Steve: You know, there's so much research like that happening now in the biomedical space, but I feel like people still don't connect engineering with the treatment of health problems right now, to the level that really they're making an impact.

Hannah: Oh, absolutely.

Jen: Right. Well, and it's I guess, because all the all the patient really ever sees it's going to be their doctors or their surgeons, you don't really see the behind the scenes like that, essentially, that's kind of what we get to see here in engineering is the behind the scenes for a lot of things that we use in our daily lives, that we don't even have to think about.

Steve: Maybe one day we'll have national thank an engineer for your healthcare day?

Hannah:  I thought you're going to say national nanobot day.

Jen: Probably both.

Steve: We probably will have a national nanobots day.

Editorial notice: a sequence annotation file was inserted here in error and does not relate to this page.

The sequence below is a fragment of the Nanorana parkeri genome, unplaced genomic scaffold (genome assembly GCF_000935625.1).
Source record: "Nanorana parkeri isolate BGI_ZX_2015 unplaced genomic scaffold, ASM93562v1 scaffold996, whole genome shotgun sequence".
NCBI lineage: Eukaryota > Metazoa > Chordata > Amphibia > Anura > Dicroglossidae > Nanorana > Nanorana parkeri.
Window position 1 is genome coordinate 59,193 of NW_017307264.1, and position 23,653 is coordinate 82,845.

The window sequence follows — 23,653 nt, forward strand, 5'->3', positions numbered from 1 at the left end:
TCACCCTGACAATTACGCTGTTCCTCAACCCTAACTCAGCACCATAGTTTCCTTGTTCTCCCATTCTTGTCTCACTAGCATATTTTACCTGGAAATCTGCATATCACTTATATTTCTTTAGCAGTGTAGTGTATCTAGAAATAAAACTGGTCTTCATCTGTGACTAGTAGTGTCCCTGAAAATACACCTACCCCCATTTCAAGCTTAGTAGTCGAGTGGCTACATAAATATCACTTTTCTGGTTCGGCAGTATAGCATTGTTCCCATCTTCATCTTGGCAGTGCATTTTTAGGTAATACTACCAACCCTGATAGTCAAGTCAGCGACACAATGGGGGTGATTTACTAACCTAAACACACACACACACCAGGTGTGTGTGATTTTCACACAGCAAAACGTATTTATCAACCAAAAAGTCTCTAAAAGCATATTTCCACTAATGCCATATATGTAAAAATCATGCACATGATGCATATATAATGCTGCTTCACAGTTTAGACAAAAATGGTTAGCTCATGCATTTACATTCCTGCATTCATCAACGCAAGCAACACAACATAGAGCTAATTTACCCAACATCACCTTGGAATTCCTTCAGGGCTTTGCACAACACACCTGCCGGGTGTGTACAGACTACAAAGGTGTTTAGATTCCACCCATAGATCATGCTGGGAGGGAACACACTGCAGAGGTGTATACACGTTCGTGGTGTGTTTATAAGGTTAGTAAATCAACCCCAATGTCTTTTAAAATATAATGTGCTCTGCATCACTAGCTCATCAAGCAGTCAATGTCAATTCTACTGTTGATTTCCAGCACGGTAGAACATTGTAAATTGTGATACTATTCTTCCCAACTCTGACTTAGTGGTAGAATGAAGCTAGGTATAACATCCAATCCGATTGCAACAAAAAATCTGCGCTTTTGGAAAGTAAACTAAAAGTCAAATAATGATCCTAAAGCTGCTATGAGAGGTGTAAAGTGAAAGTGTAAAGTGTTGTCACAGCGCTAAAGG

Jen: But yeah, so I'm hoping to keep bringing stories from biomedical engineering on the podcast, and hopefully at some point, we'll get a faculty member on here as well.

Hannah: As you so kindly put last time, Jen, I think they've heard enough from us. So now it's time to hear from you. We took voices of Zach over to Kyle Field and the hotel and conference center, and asked people at the career fair, what was the most valuable lesson they've learned, as well as polled a few companies to see what are they looking for? And how does A&M stand out to them? Here's what they had to say.

Rachel James: Hi, my name is Rachel James. I am a chemical engineering major class of 2020. What I've learned the most from my experience here at the career fair is how to communicate with companies and how to really put myself in the best light I even got an internship with Frito-Lay last year. So really looking forward to it.

Alex Zuniga: Howdy, my name is Alex Zuniga, my class year for my undergraduate was ’18 and my graduate this year is ’19. My major is in biological and agricultural engineering and my goal to learn from this career fair is how my internship can be utilized by me and kind of how I can project myself and see where I stand to other companies now that I do have experienced and kind of compare what they offered me to now future job propositions.